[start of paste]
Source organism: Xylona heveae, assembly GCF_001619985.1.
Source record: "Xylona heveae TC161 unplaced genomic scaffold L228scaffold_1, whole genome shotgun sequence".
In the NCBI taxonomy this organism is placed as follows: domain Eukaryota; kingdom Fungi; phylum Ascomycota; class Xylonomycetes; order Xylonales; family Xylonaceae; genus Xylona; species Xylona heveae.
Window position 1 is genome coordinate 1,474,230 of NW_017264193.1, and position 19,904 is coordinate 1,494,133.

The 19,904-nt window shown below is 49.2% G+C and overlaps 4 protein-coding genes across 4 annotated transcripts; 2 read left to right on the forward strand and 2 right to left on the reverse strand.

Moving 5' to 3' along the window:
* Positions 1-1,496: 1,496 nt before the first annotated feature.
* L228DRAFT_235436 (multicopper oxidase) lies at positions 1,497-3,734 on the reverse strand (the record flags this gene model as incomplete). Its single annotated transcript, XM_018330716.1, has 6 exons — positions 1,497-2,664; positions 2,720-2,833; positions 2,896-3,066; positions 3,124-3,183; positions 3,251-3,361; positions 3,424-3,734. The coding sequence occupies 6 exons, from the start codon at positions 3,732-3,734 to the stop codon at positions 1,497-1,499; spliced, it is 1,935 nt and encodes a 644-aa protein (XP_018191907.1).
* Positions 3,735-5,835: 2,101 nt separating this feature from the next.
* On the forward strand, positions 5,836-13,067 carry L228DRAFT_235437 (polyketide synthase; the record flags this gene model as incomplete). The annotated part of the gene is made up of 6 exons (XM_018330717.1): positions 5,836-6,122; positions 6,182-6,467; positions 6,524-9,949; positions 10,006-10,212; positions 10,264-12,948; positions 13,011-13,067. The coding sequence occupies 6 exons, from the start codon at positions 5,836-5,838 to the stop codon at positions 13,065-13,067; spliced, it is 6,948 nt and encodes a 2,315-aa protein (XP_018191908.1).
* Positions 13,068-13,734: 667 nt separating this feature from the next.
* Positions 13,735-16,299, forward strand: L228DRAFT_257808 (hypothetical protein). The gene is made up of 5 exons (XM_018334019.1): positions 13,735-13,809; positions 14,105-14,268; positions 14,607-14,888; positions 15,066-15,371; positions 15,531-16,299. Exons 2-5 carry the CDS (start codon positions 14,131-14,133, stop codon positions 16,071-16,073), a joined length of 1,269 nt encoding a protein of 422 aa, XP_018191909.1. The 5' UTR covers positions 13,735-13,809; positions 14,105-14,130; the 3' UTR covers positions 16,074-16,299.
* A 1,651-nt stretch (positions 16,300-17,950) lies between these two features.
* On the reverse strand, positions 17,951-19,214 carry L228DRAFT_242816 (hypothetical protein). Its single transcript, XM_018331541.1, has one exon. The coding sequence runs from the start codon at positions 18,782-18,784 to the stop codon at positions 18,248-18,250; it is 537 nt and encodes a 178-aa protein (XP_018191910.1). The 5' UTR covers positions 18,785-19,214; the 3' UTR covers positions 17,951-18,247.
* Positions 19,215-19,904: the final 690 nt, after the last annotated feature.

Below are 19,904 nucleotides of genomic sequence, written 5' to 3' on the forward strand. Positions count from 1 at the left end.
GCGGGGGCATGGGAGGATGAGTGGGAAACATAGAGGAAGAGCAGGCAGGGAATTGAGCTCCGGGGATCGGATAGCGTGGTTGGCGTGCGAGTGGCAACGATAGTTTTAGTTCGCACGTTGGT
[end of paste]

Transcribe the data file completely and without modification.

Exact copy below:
Source organism: Xylona heveae, assembly GCF_001619985.1.
Source record: "Xylona heveae TC161 unplaced genomic scaffold L228scaffold_1, whole genome shotgun sequence".
In the NCBI taxonomy this organism is placed as follows: domain Eukaryota; kingdom Fungi; phylum Ascomycota; class Xylonomycetes; order Xylonales; family Xylonaceae; genus Xylona; species Xylona heveae.
Window position 1 is genome coordinate 1,474,230 of NW_017264193.1, and position 19,904 is coordinate 1,494,133.

The 19,904-nt window shown below is 49.2% G+C and overlaps 4 protein-coding genes across 4 annotated transcripts; 2 read left to right on the forward strand and 2 right to left on the reverse strand.

Moving 5' to 3' along the window:
* Positions 1-1,496: 1,496 nt before the first annotated feature.
* L228DRAFT_235436 (multicopper oxidase) lies at positions 1,497-3,734 on the reverse strand (the record flags this gene model as incomplete). Its single annotated transcript, XM_018330716.1, has 6 exons — positions 1,497-2,664; positions 2,720-2,833; positions 2,896-3,066; positions 3,124-3,183; positions 3,251-3,361; positions 3,424-3,734. The coding sequence occupies 6 exons, from the start codon at positions 3,732-3,734 to the stop codon at positions 1,497-1,499; spliced, it is 1,935 nt and encodes a 644-aa protein (XP_018191907.1).
* Positions 3,735-5,835: 2,101 nt separating this feature from the next.
* On the forward strand, positions 5,836-13,067 carry L228DRAFT_235437 (polyketide synthase; the record flags this gene model as incomplete). The annotated part of the gene is made up of 6 exons (XM_018330717.1): positions 5,836-6,122; positions 6,182-6,467; positions 6,524-9,949; positions 10,006-10,212; positions 10,264-12,948; positions 13,011-13,067. The coding sequence occupies 6 exons, from the start codon at positions 5,836-5,838 to the stop codon at positions 13,065-13,067; spliced, it is 6,948 nt and encodes a 2,315-aa protein (XP_018191908.1).
* Positions 13,068-13,734: 667 nt separating this feature from the next.
* Positions 13,735-16,299, forward strand: L228DRAFT_257808 (hypothetical protein). The gene is made up of 5 exons (XM_018334019.1): positions 13,735-13,809; positions 14,105-14,268; positions 14,607-14,888; positions 15,066-15,371; positions 15,531-16,299. Exons 2-5 carry the CDS (start codon positions 14,131-14,133, stop codon positions 16,071-16,073), a joined length of 1,269 nt encoding a protein of 422 aa, XP_018191909.1. The 5' UTR covers positions 13,735-13,809; positions 14,105-14,130; the 3' UTR covers positions 16,074-16,299.
* A 1,651-nt stretch (positions 16,300-17,950) lies between these two features.
* On the reverse strand, positions 17,951-19,214 carry L228DRAFT_242816 (hypothetical protein). Its single transcript, XM_018331541.1, has one exon. The coding sequence runs from the start codon at positions 18,782-18,784 to the stop codon at positions 18,248-18,250; it is 537 nt and encodes a 178-aa protein (XP_018191910.1). The 5' UTR covers positions 18,785-19,214; the 3' UTR covers positions 17,951-18,247.
* Positions 19,215-19,904: the final 690 nt, after the last annotated feature.

Below are 19,904 nucleotides of genomic sequence, written 5' to 3' on the forward strand. Positions count from 1 at the left end.
GCGGGGGCATGGGAGGATGAGTGGGAAACATAGAGGAAGAGCAGGCAGGGAATTGAGCTCCGGGGATCGGATAGCGTGGTTGGCGTGCGAGTGGCAACGATAGTTTTAGTTCGCACGTTGGT